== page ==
Today is ten days, which is one week and three days, of the omer
A day of compassion in a week of strength
It's now been a little over a year since I once again began my quest to read and speak Hebrew with understanding and fluency. I've never been good with languages, and as languages go, Hebrew is one of the more difficult ones to learn. Sure, I know the alphabet, but for many years read the words with little comprehension of their meaning. In the ten plus years I've spent davening, studying scripture, and chanting Torah I've gained a lot of meaning from the prayers and texts. But I would like to read both the ancient writings and the more modern literature through a clear lens, without the filter of someone else's translation.
I am lucky to have now found a great teacher whose methodology of teaching really works for me. Anat Wolins has started her own school, Yad Moshe, to teach Hebrew to adult students. She knows how to build knowledge, not just rote memory. The vocabulary lessons cycle through different subjects, each round bringing more sophistication to our repertoire. In grammer class, she decodes the patterns, so we can start to think in the Hebrew structure and not get stuck trying to force our English forms on the Hebrew.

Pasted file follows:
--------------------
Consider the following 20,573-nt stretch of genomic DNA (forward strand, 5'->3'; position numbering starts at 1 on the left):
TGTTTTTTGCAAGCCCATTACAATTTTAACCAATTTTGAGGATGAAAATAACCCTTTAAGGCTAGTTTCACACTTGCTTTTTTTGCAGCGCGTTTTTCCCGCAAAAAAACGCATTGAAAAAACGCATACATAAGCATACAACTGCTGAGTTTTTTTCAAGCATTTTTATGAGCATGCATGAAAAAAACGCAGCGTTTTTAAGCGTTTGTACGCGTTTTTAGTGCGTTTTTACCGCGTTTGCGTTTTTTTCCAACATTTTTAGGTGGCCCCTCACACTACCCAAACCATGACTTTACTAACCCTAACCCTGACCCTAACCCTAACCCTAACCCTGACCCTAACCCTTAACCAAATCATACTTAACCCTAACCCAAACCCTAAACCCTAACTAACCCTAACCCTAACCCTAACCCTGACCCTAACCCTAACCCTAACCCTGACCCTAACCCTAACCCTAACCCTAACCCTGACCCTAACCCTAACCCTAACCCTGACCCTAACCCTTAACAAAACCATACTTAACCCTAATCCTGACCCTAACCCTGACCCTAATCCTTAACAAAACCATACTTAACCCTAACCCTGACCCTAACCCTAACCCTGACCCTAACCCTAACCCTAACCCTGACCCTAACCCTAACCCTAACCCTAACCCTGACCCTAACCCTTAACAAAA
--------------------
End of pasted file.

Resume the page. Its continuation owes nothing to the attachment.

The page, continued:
She is also a teacher who is able to meet students wherever they are and bring them along. She supports us while she's challenging us; encouraging us to take chances and giving us the opportunity to learn through our mistakes. She is sympathetic to the frustrations that bubble up when the learning is just not sinking in, calming the fear.
Last year, at the start of my studies, I wrote a post called "Breathing Numbers," about not being able to count in Hebrew when timing my yoga poses. While I may or may not be able to do that now, I am able to say the blessings and count for the omer without looking them up in the siddur. I even know to use the male form of the numbers because I'm counting days and weeks, which are masculine nouns.
While this may seem like a small thing, it's big to me. It means I am learning, I am understanding--I'm not just memorizing, cramming words into my brain. I've had my meltdowns in class--I'm an A-type personality, and see myself as the "smart girl." I'm very hard on myself when I feel like I'm failing at the task at hand. But if I can see this progress, however small, maybe I can back off and realize how much I've retained. The proverbial light at the end of the tunnel is coming closer.
Today represents compassion that lives in a container of strength. I have the strength--and the smarts--to learn Hebrew. I need to add in compassion, give myself the time and space to let the knowledge settle in. Maybe one year I'll be able to blog the omer in Hebrew :)